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I didn’t arrive at Mass until the Consecration. Was I right to refrain from Communion?

Full Question

One morning last week I arrived at Mass during the Consecration and I wasn’t sure whether I could go to Communion. What is the rule on this during a weekday Mass?


You could have gone to Communion. The Church does not require participation in the Mass for reception of the Eucharist, so if you show up late it is perfectly fine to go to Communion. The only exception is for those who have already received the Eucharist that day—canon law does require participation in the Mass for a second reception.



  1. Pingback: Can a bishop prohibit receiving Communion on the tongue? |

  2. manny Reply

    If i failed to attend a sunday mass, am i allowed to partake in the holy communion the next sunday that i attend the mass?

    1. Xtian Reply

      If you have a good reason not to attend the last Sunday mass, you can receive and then go for confession as soon as possible but if not with a good reason, then you must go for confession before you can receive the holy communion. what matters most is your hearth.

  3. sean Reply

    If it is a mortal sin to take the Holy Communion without confession, how come it is just okay to take the Holy Communion without participation of the Mass? Maybe that’s why it’s called MASS because it needs to be participated by the people. I need furthermore understanding about this qualms

    1. Restless Pilgrim Reply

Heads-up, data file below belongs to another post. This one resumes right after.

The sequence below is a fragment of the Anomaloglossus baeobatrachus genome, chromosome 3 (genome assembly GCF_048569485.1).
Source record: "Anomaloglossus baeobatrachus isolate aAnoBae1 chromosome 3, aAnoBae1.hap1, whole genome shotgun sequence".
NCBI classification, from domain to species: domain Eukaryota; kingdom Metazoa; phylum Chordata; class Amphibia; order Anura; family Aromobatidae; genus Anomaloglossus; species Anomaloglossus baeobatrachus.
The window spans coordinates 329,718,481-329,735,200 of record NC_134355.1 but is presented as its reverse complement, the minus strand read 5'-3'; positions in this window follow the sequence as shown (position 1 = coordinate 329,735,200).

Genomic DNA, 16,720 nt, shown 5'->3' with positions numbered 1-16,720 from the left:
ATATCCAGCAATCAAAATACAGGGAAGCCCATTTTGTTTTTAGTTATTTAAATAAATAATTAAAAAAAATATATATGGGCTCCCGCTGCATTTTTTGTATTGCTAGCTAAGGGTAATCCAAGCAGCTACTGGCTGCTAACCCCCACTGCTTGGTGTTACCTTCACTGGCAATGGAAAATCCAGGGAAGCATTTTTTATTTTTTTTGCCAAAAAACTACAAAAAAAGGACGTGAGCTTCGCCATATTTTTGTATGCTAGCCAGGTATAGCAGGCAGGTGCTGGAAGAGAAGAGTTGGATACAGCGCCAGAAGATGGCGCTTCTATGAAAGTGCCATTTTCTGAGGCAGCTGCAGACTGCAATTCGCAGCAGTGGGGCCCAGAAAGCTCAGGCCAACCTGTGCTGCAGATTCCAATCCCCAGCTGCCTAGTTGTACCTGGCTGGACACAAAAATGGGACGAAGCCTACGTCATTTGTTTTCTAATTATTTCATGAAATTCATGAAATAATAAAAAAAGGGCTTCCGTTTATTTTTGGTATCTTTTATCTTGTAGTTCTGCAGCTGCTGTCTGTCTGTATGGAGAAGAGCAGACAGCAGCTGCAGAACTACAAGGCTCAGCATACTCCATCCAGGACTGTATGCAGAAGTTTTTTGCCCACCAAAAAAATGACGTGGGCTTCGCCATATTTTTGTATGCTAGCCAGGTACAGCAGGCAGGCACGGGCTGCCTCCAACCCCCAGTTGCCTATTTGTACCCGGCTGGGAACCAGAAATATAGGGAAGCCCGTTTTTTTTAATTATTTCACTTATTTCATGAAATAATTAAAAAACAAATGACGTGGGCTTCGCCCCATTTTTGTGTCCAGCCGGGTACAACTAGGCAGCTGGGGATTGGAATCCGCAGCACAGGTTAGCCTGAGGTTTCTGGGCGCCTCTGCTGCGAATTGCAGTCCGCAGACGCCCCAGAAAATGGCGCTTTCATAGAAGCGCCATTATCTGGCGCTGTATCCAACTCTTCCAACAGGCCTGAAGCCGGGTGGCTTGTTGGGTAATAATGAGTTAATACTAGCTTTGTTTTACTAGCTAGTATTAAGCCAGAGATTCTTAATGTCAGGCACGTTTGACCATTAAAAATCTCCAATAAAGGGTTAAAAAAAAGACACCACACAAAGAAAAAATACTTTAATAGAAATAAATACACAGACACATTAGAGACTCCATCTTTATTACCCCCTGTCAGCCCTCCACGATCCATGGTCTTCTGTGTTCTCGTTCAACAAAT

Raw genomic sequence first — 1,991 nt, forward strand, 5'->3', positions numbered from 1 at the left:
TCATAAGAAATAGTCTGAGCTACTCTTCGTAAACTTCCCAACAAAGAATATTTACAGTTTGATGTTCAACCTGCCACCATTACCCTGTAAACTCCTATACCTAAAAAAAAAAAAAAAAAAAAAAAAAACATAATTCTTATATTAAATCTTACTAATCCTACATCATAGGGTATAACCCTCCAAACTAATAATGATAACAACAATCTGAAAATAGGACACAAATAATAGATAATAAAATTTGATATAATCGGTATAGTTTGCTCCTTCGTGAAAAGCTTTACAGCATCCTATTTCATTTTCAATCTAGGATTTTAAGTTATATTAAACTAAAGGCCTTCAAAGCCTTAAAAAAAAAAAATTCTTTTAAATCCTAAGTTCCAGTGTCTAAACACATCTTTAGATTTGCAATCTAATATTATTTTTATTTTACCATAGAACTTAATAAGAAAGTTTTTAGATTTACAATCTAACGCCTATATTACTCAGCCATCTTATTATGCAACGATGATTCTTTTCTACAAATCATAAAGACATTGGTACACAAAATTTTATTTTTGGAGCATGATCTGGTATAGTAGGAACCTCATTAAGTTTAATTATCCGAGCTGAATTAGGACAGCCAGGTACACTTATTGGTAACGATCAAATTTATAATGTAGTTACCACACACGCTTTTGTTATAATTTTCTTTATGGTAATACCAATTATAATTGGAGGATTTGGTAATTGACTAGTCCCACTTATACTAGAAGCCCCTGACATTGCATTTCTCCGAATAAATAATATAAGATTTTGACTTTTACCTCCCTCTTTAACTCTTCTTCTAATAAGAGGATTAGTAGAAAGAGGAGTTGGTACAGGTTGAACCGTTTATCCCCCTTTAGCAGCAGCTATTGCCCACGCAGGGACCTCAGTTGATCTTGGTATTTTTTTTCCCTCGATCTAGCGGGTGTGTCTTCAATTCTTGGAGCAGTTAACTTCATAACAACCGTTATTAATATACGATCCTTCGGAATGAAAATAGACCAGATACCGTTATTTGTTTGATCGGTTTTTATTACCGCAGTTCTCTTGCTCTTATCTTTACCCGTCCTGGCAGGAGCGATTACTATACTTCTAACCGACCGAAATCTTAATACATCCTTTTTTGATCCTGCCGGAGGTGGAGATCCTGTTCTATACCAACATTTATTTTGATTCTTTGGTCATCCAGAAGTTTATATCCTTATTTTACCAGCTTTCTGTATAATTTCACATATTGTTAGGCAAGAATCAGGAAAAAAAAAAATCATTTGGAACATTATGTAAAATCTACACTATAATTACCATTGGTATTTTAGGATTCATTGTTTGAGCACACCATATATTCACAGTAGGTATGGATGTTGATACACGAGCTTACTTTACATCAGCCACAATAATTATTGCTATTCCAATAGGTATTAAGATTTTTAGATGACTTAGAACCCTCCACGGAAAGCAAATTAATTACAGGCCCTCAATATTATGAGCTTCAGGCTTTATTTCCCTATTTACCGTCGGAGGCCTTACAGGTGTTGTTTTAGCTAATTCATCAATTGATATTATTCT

It’s called “Mass” because the final words in Latin are “Ite, missa est” (Go, you are sent).

  4. John Reply

    Thanks however my priest told me that because full participation of mass involves hearing the scripture and communion, if one doesnt hear the scripture readings without a valid reason, one cannot recieve communion. Who am I to believe?


  5. Caryl-Ann le Roux Reply

    To receive the fullness of the Mass you need to be in attendance from the start. To have a better understanding, let’s use the anology of a banquet. A banquet has different courses served and each has its own uniqueness and yet collectively they serve to have you enjoy a delicious meal. The Mass has in principle the same format. Should you come late you will have missed out on one of the “Courses”. In the Mass one needs to partake of each “Course” to receive all the Graces received from the Mass. The Holy Eucharist is the Divine Main Meal as the Pennitential Rite, the Readings, Gospel and all prayers and hymns lead you to be open to enter into full communion with our Lord Jesus Christ.

  6. FatherDavid Sharland Reply

    Those sound nice, but that is not the teaching of the Church. If I attend Mass for 5 minutes, I have attended Mass. If I am deliberately skipping out, that is another matter. If someone misses the readings he/she should take the time later to read the Scriptures of the day, and take some time to reflect on them. Mother Church does not put a time limit on how long I should be there. The ideal is a complete Mass, but it is not a requirement.

    Also, it is only a mortal sin to take communion if I have mortal sin to confess. Being late for Mass is not a mortal sin. Deliberately skipping Mass can be.

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